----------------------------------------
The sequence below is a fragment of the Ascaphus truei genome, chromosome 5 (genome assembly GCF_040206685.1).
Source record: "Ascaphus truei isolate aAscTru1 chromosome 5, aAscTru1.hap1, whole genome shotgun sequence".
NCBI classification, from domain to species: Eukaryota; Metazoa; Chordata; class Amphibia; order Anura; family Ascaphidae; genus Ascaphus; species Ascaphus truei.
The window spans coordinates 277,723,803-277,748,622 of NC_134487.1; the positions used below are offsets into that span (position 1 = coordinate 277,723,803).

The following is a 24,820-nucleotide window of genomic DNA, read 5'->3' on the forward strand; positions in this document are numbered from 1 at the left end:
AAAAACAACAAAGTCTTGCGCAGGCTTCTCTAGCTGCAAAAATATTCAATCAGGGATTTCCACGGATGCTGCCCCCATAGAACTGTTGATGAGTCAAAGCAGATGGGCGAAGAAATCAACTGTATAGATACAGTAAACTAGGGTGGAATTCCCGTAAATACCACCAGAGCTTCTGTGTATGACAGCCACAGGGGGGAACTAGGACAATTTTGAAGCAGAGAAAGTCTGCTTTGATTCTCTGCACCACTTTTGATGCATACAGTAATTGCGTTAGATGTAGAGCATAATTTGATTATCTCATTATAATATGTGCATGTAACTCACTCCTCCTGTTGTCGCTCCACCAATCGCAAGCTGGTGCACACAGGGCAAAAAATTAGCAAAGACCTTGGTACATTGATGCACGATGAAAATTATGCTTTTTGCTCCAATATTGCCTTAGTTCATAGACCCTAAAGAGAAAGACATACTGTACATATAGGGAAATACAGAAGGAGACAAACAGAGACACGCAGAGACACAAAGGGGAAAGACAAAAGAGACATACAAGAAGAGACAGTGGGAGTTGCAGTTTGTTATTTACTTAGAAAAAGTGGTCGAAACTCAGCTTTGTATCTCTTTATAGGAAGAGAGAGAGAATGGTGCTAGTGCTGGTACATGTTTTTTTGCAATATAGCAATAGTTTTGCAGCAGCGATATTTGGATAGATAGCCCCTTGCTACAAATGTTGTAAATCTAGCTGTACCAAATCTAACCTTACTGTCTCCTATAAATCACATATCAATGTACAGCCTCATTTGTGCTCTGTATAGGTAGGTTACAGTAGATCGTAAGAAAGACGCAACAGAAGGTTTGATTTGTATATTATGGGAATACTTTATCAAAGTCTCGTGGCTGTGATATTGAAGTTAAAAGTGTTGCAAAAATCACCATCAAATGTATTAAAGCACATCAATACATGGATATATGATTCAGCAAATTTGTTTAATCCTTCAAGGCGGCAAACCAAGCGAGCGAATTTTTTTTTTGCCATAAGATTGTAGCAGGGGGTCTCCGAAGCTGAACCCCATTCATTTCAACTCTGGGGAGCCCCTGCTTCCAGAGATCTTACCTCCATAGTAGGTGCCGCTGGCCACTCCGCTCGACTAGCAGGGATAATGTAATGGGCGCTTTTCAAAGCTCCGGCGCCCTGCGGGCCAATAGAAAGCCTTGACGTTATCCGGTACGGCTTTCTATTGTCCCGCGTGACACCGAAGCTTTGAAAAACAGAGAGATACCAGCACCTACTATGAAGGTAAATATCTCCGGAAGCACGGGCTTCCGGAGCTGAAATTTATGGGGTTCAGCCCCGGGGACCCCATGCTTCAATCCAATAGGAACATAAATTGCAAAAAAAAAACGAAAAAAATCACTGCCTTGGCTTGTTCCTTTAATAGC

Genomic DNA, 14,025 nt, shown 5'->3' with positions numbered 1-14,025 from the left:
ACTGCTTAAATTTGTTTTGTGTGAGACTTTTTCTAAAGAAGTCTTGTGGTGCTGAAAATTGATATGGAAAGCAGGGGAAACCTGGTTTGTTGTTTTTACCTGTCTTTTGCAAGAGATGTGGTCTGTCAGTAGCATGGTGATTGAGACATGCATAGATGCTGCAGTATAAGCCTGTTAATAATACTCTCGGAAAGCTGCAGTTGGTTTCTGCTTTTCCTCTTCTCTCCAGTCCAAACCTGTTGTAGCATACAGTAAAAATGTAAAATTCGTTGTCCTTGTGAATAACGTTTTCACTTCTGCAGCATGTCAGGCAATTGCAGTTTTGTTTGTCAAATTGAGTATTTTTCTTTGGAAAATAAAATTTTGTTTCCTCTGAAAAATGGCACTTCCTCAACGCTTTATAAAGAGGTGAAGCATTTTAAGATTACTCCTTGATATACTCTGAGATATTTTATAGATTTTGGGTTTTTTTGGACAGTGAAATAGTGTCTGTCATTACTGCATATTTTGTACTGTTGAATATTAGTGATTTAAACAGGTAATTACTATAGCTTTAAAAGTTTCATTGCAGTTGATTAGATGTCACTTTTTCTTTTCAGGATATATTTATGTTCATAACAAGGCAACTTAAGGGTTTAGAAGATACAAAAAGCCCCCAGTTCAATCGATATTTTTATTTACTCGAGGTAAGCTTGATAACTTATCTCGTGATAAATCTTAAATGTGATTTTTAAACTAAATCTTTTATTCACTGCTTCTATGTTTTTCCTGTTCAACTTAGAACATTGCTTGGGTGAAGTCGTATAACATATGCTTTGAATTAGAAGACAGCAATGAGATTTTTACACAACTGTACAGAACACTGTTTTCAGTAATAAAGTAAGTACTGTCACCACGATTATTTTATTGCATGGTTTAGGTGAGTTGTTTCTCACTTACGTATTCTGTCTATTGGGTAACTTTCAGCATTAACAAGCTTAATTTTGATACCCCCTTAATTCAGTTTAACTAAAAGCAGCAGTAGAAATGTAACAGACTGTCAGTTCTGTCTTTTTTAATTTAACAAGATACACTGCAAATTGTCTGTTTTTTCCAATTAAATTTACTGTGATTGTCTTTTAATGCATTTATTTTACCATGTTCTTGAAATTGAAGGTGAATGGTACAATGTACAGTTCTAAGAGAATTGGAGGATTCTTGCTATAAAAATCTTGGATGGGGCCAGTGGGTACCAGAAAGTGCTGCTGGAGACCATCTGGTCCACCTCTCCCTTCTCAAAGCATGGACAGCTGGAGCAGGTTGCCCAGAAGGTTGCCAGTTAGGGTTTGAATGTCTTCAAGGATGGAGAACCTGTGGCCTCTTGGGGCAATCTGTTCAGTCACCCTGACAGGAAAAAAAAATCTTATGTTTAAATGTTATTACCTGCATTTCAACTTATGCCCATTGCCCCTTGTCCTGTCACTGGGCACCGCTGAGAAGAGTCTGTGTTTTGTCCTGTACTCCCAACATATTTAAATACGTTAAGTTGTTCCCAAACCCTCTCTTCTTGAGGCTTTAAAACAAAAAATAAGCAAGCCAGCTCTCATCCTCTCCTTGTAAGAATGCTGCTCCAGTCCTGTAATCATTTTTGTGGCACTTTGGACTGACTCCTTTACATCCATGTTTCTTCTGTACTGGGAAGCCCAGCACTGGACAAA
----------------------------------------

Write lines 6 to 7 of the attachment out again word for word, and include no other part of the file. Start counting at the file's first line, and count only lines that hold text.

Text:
AAAAACAACAAAGTCTTGCGCAGGCTTCTCTAGCTGCAAAAATATTCAATCAGGGATTTCCACGGATGCTGCCCCCATAGAACTGTTGATGAGTCAAAGCAGATGGGCGAAGAAATCAACTGTATAGATACAGTAAACTAGGGTGGAATTCCCGTAAATACCACCAGAGCTTCTGTGTATGACAGCCACAGGGGGGAACTAGGACAATTTTGAAGCAGAGAAAGTCTGCTTTGATTCTCTGCACCACTTTTGATGCATACAGTAATTGCGTTAGATGTAGAGCATAATTTGATTATCTCATTATAATATGTGCATGTAACTCACTCCTCCTGTTGTCGCTCCACCAATCGCAAGCTGGTGCACACAGGGCAAAAAATTAGCAAAGACCTTGGTACATTGATGCACGATGAAAATTATGCTTTTTGCTCCAATATTGCCTTAGTTCATAGACCCTAAAGAGAAAGACATACTGTACATATAGGGAAATACAGAAGGAGACAAACAGAGACACGCAGAGACACAAAGGGGAAAGACAAAAGAGACATACAAGAAGAGACAGTGGGAGTTGCAGTTTGTTATTTACTTAGAAAAAGTGGTCGAAACTCAGCTTTGTATCTCTTTATAGGAAGAGAGAGAGAATGGTGCTAGTGCTGGTACATGTTTTTTTGCAATATAGCAATAGTTTTGCAGCAGCGATATTTGGATAGATAGCCCCTTGCTACAAATGTTGTAAATCTAGCTGTACCAAATCTAACCTTACTGTCTCCTATAAATCACATATCAATGTACAGCCTCATTTGTGCTCTGTATAGGTAGGTTACAGTAGATCGTAAGAAAGACGCAACAGAAGGTTTGATTTGTATATTATGGGAATACTTTATCAAAGTCTCGTGGCTGTGATATTGAAGTTAAAAGTGTTGCAAAAATCACCATCAAATGTATTAAAGCACATCAATACATGGATATATGATTCAGCAAATTTGTTTAATCCTTCAAGGCGGCAAACCAAGCGAGCGAATTTTTTTTTTGCCATAAGATTGTAGCAGGGGGTCTCCGAAGCTGAACCCCATTCATTTCAACTCTGGGGAGCCCCTGCTTCCAGAGATCTTACCTCCATAGTAGGTGCCGCTGGCCACTCCGCTCGACTAGCAGGGATAATGTAATGGGCGCTTTTCAAAGCTCCGGCGCCCTGCGGGCCAATAGAAAGCCTTGACGTTATCCGGTACGGCTTTCTATTGTCCCGCGTGACACCGAAGCTTTGAAAAACAGAGAGATACCAGCACCTACTATGAAGGTAAATATCTCCGGAAGCACGGGCTTCCGGAGCTGAAATTTATGGGGTTCAGCCCCGGGGACCCCATGCTTCAATCCAATAGGAACATAAATTGCAAAAAAAAAACGAAAAAAATCACTGCCTTGGCTTGTTCCTTTAATAGC

Genomic DNA, 14,025 nt, shown 5'->3' with positions numbered 1-14,025 from the left: